Preparatory work on how to report, use and interpret historical control data in (eco)toxicity studies
Disclaimer: The present document has been produced and adopted by the bodies identified above as author(s). In accordance with Article 36 of Regulation (EC) No 178/2002, this task has been carried out exclusively by the author(s) in the context of the grant agreement GP/EFSA/ENCO/2020/02 between the European Food Safety Authority and the author(s). The present document is published complying with the transparency principle to which the Authority is subject. It cannot be considered as an output adopted by the Authority. The European Food Safety Authority reserves its rights, view and position as regards the issues addressed and the conclusions reached in the present document, without prejudice to the rights of the authors.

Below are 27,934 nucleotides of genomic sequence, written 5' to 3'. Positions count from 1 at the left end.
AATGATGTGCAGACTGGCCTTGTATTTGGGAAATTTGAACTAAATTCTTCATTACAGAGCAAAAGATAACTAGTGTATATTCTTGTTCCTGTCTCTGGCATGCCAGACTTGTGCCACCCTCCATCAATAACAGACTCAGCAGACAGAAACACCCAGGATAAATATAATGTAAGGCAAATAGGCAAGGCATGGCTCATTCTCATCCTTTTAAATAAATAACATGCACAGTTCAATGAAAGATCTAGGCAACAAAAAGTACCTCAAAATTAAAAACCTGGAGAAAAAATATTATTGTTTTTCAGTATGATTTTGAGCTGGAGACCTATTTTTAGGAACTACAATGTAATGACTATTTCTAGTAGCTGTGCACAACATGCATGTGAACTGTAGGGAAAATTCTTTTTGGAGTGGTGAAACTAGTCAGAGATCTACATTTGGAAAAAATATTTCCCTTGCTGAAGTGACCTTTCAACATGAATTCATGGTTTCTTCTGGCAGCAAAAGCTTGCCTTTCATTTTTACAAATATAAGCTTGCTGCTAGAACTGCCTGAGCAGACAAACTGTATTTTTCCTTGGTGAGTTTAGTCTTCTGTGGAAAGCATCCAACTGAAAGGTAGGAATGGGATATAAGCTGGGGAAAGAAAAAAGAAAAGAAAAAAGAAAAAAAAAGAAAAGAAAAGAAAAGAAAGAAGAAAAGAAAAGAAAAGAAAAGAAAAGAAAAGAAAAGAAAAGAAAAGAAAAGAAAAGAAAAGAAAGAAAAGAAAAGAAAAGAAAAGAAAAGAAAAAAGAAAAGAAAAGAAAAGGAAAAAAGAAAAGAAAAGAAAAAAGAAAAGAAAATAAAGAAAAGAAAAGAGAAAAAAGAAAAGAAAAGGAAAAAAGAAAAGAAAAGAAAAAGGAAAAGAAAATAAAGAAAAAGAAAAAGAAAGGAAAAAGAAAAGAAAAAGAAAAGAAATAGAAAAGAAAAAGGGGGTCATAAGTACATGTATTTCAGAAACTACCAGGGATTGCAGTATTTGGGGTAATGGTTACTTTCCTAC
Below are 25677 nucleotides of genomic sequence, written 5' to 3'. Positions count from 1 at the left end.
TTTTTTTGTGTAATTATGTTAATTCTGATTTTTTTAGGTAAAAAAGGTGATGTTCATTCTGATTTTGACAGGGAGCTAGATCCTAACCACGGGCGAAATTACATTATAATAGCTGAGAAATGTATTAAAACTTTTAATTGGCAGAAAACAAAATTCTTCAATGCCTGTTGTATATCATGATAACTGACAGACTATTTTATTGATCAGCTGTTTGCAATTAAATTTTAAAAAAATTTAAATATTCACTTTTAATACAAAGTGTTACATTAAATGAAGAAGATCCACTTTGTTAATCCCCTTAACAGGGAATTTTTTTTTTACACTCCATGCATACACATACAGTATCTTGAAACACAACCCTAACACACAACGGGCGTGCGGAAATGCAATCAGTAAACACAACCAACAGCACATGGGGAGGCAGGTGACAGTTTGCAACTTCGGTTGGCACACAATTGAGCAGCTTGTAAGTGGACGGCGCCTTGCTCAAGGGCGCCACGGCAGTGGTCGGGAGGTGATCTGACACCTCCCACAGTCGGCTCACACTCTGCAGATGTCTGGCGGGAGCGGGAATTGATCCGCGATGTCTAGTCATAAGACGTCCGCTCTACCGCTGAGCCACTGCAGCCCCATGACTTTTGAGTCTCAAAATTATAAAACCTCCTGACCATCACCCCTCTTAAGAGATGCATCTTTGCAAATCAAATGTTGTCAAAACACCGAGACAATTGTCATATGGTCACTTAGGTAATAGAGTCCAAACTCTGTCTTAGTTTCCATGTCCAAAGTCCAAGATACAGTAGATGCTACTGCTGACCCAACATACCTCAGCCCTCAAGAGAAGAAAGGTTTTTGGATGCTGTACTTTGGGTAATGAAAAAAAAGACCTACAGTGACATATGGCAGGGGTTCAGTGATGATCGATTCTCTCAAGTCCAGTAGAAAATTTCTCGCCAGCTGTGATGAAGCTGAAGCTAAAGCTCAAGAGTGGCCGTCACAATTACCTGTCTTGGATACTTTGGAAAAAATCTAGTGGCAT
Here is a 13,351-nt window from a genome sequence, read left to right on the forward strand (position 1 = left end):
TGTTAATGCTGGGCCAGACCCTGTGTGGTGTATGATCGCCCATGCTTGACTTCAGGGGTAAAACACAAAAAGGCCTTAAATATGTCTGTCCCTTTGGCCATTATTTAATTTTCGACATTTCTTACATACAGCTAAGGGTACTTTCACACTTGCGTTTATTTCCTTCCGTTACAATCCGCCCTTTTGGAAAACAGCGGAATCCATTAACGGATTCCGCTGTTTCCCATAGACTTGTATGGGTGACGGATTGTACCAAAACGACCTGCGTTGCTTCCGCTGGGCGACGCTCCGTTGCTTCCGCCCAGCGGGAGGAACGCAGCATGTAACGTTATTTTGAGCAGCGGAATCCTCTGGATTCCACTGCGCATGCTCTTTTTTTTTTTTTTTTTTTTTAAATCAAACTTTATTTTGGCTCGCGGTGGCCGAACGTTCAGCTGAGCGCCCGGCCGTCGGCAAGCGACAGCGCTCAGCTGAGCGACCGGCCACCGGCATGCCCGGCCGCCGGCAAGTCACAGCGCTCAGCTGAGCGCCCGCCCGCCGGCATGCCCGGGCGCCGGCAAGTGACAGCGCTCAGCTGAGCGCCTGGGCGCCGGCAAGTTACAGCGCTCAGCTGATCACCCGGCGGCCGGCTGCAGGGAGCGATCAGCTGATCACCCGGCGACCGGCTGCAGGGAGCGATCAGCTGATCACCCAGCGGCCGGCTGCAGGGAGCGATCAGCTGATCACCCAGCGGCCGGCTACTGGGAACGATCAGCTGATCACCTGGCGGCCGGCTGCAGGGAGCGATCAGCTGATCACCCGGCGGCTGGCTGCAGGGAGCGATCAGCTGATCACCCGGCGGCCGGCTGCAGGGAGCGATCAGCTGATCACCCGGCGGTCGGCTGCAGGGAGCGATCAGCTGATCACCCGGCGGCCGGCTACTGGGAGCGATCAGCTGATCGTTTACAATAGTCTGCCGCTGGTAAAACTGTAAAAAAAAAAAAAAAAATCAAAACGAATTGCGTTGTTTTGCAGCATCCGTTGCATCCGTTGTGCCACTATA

Historical control data (HCD) are information about control animals of toxicity studies and clinically healthy animals that have not received any treatment. The term describes the spontaneous incidence of a finding or the background variation in continuous parameters, observed in the same species and the same type of toxicity study as the study under evaluation. Although the principles and general conditions for submission of HCD across different regulatory frameworks may sound very similar, understanding of the purpose and interpretation of these data is very heterogeneous, and can end up in differences in the interpretation of study results and final risk assessment for one and the same compound. EFSA has recognised the need for closer understanding on the criteria regarding the use, reporting and interpretation of historical control data in the evaluation of toxicity studies submitted under the substance classes primarily under the EFSA remit. Within the framework of this project and in order to better explore the community perception on HCD, three activities have been considered critical. Under the first activity, a literature search was conducted and retrieved relevant publications were summarised and allocated to thematic clusters. Most of the relevant papers were related to long‐term/carcinogenicity studies, developmental toxicity, and statistics. In addition, public databases containing HCD (Charles River, MARTA, NTP, RITA) and relevant OECD documents (Testing Guidelines, Guidance documents and Guidance Notes) were screened for further information concerning HCD. Topics identified from the literature have been used on the one hand to draft specific questions for a worldwide survey (second activity), in order to capture the experience of toxicologists and risk assessors on the use of HCD. On the other hand, the identified topics were aimed to explore the relevant points for discussion in the workshop organised with relevant stakeholders (third activity). The feedback captured by the survey showed that there is very high interest in the topic and strong need for more harmonisation on requirements for use of HCD has been expressed. This has been confirmed in the workshop, held as virtual event from May 3 to 5, 2022, where the main conclusions were that clear set of criteria need to be fulfilled before HCD are taken into account for interpretation of results, that high level of granularity in HCD is necessary when these are compiled and submitted and that close exchange between different domains (toxicology, statistics) is crucial when HCD are included in the interpretation of study results. Outcome of the project activities will be considered by EFSA PPR Panel in drafting a Scientific Opinion on use, reporting and interpretation of HCD.